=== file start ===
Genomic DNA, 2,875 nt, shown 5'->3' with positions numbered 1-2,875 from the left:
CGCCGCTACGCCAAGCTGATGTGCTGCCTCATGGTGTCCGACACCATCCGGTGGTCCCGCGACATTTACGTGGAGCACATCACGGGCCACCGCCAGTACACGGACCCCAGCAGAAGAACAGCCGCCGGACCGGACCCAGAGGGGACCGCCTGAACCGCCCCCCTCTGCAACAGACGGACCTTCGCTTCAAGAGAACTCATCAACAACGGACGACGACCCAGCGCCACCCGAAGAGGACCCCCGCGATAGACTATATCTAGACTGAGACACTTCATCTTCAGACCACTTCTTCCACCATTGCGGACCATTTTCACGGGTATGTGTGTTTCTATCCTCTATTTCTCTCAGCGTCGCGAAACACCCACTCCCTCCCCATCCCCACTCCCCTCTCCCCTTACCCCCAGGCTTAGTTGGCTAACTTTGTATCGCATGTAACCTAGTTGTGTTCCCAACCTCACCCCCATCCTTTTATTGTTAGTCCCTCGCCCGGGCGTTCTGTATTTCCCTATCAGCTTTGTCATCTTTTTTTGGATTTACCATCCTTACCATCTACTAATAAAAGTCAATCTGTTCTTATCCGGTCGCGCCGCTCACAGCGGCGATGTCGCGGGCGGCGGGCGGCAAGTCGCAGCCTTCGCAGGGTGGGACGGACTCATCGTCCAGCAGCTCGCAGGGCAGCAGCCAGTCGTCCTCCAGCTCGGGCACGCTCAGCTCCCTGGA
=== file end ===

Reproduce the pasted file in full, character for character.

Genomic DNA, 2,875 nt, shown 5'->3' with positions numbered 1-2,875 from the left:
CGCCGCTACGCCAAGCTGATGTGCTGCCTCATGGTGTCCGACACCATCCGGTGGTCCCGCGACATTTACGTGGAGCACATCACGGGCCACCGCCAGTACACGGACCCCAGCAGAAGAACAGCCGCCGGACCGGACCCAGAGGGGACCGCCTGAACCGCCCCCCTCTGCAACAGACGGACCTTCGCTTCAAGAGAACTCATCAACAACGGACGACGACCCAGCGCCACCCGAAGAGGACCCCCGCGATAGACTATATCTAGACTGAGACACTTCATCTTCAGACCACTTCTTCCACCATTGCGGACCATTTTCACGGGTATGTGTGTTTCTATCCTCTATTTCTCTCAGCGTCGCGAAACACCCACTCCCTCCCCATCCCCACTCCCCTCTCCCCTTACCCCCAGGCTTAGTTGGCTAACTTTGTATCGCATGTAACCTAGTTGTGTTCCCAACCTCACCCCCATCCTTTTATTGTTAGTCCCTCGCCCGGGCGTTCTGTATTTCCCTATCAGCTTTGTCATCTTTTTTTGGATTTACCATCCTTACCATCTACTAATAAAAGTCAATCTGTTCTTATCCGGTCGCGCCGCTCACAGCGGCGATGTCGCGGGCGGCGGGCGGCAAGTCGCAGCCTTCGCAGGGTGGGACGGACTCATCGTCCAGCAGCTCGCAGGGCAGCAGCCAGTCGTCCTCCAGCTCGGGCACGCTCAGCTCCCTGGA